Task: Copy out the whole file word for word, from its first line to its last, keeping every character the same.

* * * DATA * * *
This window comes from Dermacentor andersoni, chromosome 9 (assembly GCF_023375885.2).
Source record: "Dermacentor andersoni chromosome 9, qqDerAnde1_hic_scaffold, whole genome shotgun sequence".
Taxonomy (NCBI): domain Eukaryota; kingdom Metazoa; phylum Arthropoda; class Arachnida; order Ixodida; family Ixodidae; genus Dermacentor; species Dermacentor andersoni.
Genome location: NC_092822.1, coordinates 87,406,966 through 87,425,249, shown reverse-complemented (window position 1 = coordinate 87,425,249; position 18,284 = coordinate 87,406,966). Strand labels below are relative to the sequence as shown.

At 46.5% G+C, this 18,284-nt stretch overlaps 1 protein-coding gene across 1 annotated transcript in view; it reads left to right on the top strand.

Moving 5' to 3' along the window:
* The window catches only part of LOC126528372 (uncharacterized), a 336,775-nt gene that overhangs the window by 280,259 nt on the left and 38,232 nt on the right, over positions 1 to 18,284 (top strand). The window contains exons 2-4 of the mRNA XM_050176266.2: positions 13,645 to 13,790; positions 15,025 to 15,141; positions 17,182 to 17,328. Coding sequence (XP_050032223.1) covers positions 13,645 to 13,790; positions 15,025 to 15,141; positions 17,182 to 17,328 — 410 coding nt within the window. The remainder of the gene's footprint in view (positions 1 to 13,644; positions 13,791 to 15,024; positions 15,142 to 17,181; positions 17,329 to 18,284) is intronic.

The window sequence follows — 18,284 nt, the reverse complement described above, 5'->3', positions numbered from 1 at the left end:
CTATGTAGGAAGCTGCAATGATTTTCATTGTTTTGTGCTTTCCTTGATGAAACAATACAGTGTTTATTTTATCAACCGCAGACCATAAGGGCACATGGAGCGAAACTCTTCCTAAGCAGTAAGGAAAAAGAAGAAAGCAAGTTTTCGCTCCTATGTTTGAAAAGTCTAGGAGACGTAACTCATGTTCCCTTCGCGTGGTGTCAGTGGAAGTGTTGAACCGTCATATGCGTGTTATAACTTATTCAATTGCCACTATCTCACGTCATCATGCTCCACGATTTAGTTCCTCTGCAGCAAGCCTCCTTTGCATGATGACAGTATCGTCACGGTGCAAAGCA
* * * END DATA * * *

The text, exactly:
This window comes from Dermacentor andersoni, chromosome 9 (assembly GCF_023375885.2).
Source record: "Dermacentor andersoni chromosome 9, qqDerAnde1_hic_scaffold, whole genome shotgun sequence".
Taxonomy (NCBI): domain Eukaryota; kingdom Metazoa; phylum Arthropoda; class Arachnida; order Ixodida; family Ixodidae; genus Dermacentor; species Dermacentor andersoni.
Genome location: NC_092822.1, coordinates 87,406,966 through 87,425,249, shown reverse-complemented (window position 1 = coordinate 87,425,249; position 18,284 = coordinate 87,406,966). Strand labels below are relative to the sequence as shown.

At 46.5% G+C, this 18,284-nt stretch overlaps 1 protein-coding gene across 1 annotated transcript in view; it reads left to right on the top strand.

Moving 5' to 3' along the window:
* The window catches only part of LOC126528372 (uncharacterized), a 336,775-nt gene that overhangs the window by 280,259 nt on the left and 38,232 nt on the right, over positions 1 to 18,284 (top strand). The window contains exons 2-4 of the mRNA XM_050176266.2: positions 13,645 to 13,790; positions 15,025 to 15,141; positions 17,182 to 17,328. Coding sequence (XP_050032223.1) covers positions 13,645 to 13,790; positions 15,025 to 15,141; positions 17,182 to 17,328 — 410 coding nt within the window. The remainder of the gene's footprint in view (positions 1 to 13,644; positions 13,791 to 15,024; positions 15,142 to 17,181; positions 17,329 to 18,284) is intronic.

The window sequence follows — 18,284 nt, the reverse complement described above, 5'->3', positions numbered from 1 at the left end:
CTATGTAGGAAGCTGCAATGATTTTCATTGTTTTGTGCTTTCCTTGATGAAACAATACAGTGTTTATTTTATCAACCGCAGACCATAAGGGCACATGGAGCGAAACTCTTCCTAAGCAGTAAGGAAAAAGAAGAAAGCAAGTTTTCGCTCCTATGTTTGAAAAGTCTAGGAGACGTAACTCATGTTCCCTTCGCGTGGTGTCAGTGGAAGTGTTGAACCGTCATATGCGTGTTATAACTTATTCAATTGCCACTATCTCACGTCATCATGCTCCACGATTTAGTTCCTCTGCAGCAAGCCTCCTTTGCATGATGACAGTATCGTCACGGTGCAAAGCA